Second, and in contrast to the politically sensible U-turn regarding TTIP, which though is in clear conflict with the Commission’s longstanding view that it is exclusively competent for all investment issues, Malmstrom, and her adjutant Demarty, until very recently maintained their position that CETA should be ratified as an EU-exclusive agreement. After all, CETA and in particular the hated ISDS provisions have been drastically reformed, so all concerns have been addressed and a vote by the European Parliament on CETA should give sufficient comfort to the Member States and their citizens.

But the massive critique against any trade deal in the Member States has been gaining so much momentum that the Commission had to give in – also regarding CETA. Thus, CETA will be ratified as a mixed agreement, which may take several years before all parliaments (it appears that also several regional parliaments will vote on it as well) have ratified it.

This brings us to the third thorny issue, namely the so-called “provisional application” of CETA (or any other trade deal). It has become tradition in the past to apply trade deals provisionally as soon as the Council signs it off, while awaiting the conclusion of the whole ratification process. The obvious advantage of this is that the benefits of the trade deal can be reaped immediately, notwithstanding the non- fulfillment of the formal legal requirements. The question, which pops up in this context is, which parts of the trade deal can be immediately “applied provisionally”? That depends on which parts of the trade deal are considered to fall in the exclusive competence of the EU and which parts are still wholly or partly with the Member States’ competence.

Again, the Commission started off from its maximum position that the whole treaty should be provisionally applied. But the Member States – having realized how far the Commission is ready to go in order to save the CETA deal – came up with a whole list of policy areas (which most likely will be extended after the summer break), which are to be excluded from the provisional application of CETA. In addition to investment protection rules, Member States have flagged in particular transport, sustainability chapter in parts, culture subsidies, mediation and criminal sanctions to protect intellectual property, as areas to be excluded from provisional application.

The Commission already has accepted that investment rules should be excluded but continues to fight any further expansion of the list, arguing that this would undermine any meaningful provisional application.

This battle will go for some weeks ahead, but the intention is that CETA is finally signed at the EU-Canada summit on 27 October 2016. Accordingly, sometime in early October the Member States and the Commission must agree on the list of policy areas, which de facto are considered to be mixed.

The de facto re-nationalization of the trade and investment policy

Again, it can be expected that the Commission will be flexible in order to get the deal done, which only  enhances the position of the Member States.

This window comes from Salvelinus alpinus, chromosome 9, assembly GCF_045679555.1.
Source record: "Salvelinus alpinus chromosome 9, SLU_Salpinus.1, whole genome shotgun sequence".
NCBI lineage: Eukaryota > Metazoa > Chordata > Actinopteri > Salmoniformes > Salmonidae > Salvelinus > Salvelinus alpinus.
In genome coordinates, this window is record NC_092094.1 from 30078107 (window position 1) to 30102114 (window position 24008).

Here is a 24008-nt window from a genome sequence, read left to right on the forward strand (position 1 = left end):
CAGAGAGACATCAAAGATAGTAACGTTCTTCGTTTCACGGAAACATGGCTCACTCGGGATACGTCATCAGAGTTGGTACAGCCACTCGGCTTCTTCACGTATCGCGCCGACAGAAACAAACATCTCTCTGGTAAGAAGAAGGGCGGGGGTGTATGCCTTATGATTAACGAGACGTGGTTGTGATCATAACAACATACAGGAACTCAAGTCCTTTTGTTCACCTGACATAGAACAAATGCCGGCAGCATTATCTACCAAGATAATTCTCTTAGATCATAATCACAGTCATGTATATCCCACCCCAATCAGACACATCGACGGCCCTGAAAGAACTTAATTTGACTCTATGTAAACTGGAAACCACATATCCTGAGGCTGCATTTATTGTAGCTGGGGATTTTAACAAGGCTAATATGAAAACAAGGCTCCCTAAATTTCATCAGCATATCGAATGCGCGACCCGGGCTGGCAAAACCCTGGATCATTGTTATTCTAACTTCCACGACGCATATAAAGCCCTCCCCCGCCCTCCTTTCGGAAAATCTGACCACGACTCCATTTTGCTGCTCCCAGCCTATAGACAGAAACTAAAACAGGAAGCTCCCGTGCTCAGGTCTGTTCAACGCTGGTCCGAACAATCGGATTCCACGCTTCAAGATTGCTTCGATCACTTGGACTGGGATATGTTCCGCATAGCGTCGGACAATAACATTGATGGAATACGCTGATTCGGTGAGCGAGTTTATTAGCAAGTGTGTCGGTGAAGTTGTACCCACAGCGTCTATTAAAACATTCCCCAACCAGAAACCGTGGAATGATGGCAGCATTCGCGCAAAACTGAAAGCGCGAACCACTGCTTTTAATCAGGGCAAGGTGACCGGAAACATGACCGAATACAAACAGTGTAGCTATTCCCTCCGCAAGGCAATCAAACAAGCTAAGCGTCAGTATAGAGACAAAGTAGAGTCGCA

That will be even more so in the case of TTIP, which is far more important (politically and economically speaking), but also far more contagious and politicized in the public debate. Member States have realized that they are in a much stronger position if they appear to be critical or outright against TTIP rather than in support of it. Consequently, citing domestic public outcry against TTIP, Member States can not only request that TTIP must be mixed, but can extract further demands from the Commission, such the exclusion of certain policy areas or further “improvements” of highly politicized areas such as regulatory cooperation, geographical indications, agricultural etc.

All this boils down to the conclusion that the Commission’s position that it has exclusive competence over all trade and investment aspects can simply not be maintained anymore by the Commission. Whereas the original idea might have been good to give the Commission a carte blanche because it presumably could negotiate better trade deals, it has become clear over the past 6 years that the Commission has failed to deliver. The main reason for that is that it “forgot” to take the Member States’ concerns serious and instead consistently opted to remind them that they have no say anymore on trade and investment issues. In other words, rather than working closely together with the Member States and carefully listen to them, the Commission did what it wanted. However, in the current political climate and with Brexit ahead of us, the support for the EU is rapidly dwindling. Instead, Member States are reasserting their powers again. Indeed, it is striking to see how easily and within months the Member States have been able to force the Commission to give up its almost sacred position of exclusive competence. The Commission has now seemingly adopted a more practical and realistic approach of accepting mixity for free trade deals. Although, it remains to be seen how it will handle the outcome of the Opinion of the CJEU regarding the EU-Singapore FTA.